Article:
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Battling climate change with SolarCoin: a solar-powered cryptocurrency

The world of cryptocurrencies took another dramatic turn this week with the announcement of a bug discovered on one of the major bitcoin exchanges. As a result, the MtGox Bitcoin exchange stopped allowing withdrawals of Bitcoin from the exchange and this then caused the value of Bitcoin to drop, falling from about $900 USD a week ago to the current price of around $600.

Meanwhile another cryptocurrency has brought a new perspective by tying itself to renewable energy. The SolarCoin has been created to promote the use of solar energy. Although SolarCoins can be earned by mining in roughly the same way that Bitcoins are, the majority will only be available in exchange for generating Megawatt Hours of electricity back to the grid. The plan is for consumers who generate solar-powered electricity to receive 1 SolarCoin per Megawatt Hour. In essence, this becomes a “proof of work” which is the basis of creation of other cryptocurrencies. The problem with proofs of work is that they are currently implemented by getting computers to perform repeated calculations. This uses a significant amount of power which is effectively wasted. Using a renewable electricity proof of work is obviously far more attractive from an energy conservation perspective.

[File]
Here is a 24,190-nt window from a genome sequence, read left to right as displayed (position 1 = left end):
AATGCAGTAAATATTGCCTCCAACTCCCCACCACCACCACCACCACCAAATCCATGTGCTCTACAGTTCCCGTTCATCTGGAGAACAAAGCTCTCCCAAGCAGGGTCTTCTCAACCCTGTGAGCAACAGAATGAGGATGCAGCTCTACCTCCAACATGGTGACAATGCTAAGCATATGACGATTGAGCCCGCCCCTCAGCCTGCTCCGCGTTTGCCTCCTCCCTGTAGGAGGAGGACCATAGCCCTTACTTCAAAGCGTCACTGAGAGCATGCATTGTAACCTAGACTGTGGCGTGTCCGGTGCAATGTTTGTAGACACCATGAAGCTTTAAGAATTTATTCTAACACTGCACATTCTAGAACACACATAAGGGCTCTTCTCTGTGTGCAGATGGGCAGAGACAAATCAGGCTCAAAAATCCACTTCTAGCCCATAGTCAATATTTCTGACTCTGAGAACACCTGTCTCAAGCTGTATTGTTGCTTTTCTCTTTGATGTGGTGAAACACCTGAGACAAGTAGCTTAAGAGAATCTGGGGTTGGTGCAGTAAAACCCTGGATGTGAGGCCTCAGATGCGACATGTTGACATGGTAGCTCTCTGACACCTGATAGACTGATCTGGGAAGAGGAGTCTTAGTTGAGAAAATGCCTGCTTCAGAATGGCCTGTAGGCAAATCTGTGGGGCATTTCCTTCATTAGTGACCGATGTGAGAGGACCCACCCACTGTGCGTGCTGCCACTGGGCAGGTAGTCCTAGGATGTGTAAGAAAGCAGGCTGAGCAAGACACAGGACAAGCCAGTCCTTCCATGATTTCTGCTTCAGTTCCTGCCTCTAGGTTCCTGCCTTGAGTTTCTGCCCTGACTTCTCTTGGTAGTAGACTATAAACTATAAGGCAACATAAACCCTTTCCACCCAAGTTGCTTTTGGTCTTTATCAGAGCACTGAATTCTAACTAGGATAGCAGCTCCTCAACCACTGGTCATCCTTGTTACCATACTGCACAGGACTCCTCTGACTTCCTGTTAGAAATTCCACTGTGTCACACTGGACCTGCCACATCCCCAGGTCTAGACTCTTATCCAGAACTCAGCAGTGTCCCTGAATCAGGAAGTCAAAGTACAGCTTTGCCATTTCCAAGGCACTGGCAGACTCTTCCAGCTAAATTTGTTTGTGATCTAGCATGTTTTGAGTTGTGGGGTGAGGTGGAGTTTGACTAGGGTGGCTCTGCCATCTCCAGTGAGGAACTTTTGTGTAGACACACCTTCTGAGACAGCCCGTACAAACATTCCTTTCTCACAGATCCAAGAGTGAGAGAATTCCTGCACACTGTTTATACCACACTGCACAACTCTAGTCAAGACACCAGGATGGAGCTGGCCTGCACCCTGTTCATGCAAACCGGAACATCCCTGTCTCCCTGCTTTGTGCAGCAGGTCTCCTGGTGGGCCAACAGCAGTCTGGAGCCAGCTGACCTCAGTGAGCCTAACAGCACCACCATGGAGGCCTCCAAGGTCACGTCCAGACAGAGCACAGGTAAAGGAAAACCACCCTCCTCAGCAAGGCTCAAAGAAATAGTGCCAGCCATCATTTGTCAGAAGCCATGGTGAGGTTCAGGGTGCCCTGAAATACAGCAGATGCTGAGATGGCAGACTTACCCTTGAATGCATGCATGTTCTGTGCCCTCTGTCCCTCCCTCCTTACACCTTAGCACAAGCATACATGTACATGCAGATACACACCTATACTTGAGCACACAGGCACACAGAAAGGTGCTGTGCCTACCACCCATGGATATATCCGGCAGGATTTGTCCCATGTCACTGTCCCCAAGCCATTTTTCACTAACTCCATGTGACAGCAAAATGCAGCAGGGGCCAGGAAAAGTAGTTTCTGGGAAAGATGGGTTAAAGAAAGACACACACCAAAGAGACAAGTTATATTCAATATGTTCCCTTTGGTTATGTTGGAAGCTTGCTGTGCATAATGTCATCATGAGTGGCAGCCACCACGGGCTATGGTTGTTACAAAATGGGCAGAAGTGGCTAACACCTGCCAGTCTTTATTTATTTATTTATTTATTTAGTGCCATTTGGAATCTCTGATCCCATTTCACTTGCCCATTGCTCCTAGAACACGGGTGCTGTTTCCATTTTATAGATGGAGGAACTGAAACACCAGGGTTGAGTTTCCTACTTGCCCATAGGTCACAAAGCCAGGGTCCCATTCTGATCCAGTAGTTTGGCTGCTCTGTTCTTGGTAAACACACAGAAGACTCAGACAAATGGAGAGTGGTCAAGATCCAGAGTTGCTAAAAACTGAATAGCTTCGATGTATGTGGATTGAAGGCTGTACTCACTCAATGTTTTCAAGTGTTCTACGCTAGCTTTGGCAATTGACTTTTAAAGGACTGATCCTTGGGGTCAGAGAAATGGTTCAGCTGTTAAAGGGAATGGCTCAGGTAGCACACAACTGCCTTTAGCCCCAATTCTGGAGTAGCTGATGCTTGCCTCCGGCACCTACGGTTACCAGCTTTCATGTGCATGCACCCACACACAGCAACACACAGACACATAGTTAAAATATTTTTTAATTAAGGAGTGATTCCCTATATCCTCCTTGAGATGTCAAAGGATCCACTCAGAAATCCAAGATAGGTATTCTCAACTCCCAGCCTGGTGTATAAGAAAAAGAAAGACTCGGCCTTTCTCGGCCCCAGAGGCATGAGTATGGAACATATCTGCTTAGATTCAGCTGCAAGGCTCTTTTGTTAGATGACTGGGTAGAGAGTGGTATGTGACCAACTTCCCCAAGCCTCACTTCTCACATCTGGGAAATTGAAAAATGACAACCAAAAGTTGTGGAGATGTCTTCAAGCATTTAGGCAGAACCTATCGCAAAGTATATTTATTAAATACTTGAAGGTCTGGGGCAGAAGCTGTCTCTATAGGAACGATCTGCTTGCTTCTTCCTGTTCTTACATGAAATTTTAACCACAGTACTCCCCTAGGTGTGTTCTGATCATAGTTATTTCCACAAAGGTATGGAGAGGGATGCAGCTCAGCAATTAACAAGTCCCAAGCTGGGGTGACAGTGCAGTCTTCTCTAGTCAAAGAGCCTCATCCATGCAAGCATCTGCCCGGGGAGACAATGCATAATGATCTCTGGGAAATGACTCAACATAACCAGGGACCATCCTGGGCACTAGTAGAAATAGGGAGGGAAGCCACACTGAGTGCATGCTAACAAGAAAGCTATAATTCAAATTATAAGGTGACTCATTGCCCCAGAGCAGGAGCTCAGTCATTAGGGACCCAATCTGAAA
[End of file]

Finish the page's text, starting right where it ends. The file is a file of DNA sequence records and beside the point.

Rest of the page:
According to Nick Gogerty, the SolarCoin Foundation spokesman, the target value for a SolarCoin is $20-$30 USD. How the target will be achieved and maintained is not clear.

Like all of the cryptocurrency, the actual value depends on what people are prepared to buy the currency at. With SolarCoin, the tie in with solar power generation may prove attractive to the renewable energy sector generally and consumers who are supportive of any effort to reduce greenhouse emissions by using clean energy. As the recent surge in value of the Dogecoin has shown, even a cryptocurrency that started as a joke can become an asset with exchangable value. The Dogecoin, partly as a result of Bitcoin’s woes, currently has a market capitalisation of $90 million USD.

The idea of concept-based currencies is a very new idea and one that holds enormous potential. Taking a concept, in the case of SolarCoin, renewable energy, coupled with the idea of using a “proof-of-work” as the basis for the creation of the currency means that these currencies could be tied to any type of work, especially one related to the concept. Imagine for example a UniCoin which is awarded for every course a student completes at University. The coins could be used to pay for books or food on campus or even offset their eventual student loan.

If you are having trouble conceptualising the idea of these types of cryptocurrencies, it is worth remembering that they are not that different from currencies like the US dollar that are no longer backed by gold. Currencies like the USD are are a “fiat currency” which only works because collectively we have chosen to believe that a dollar has value.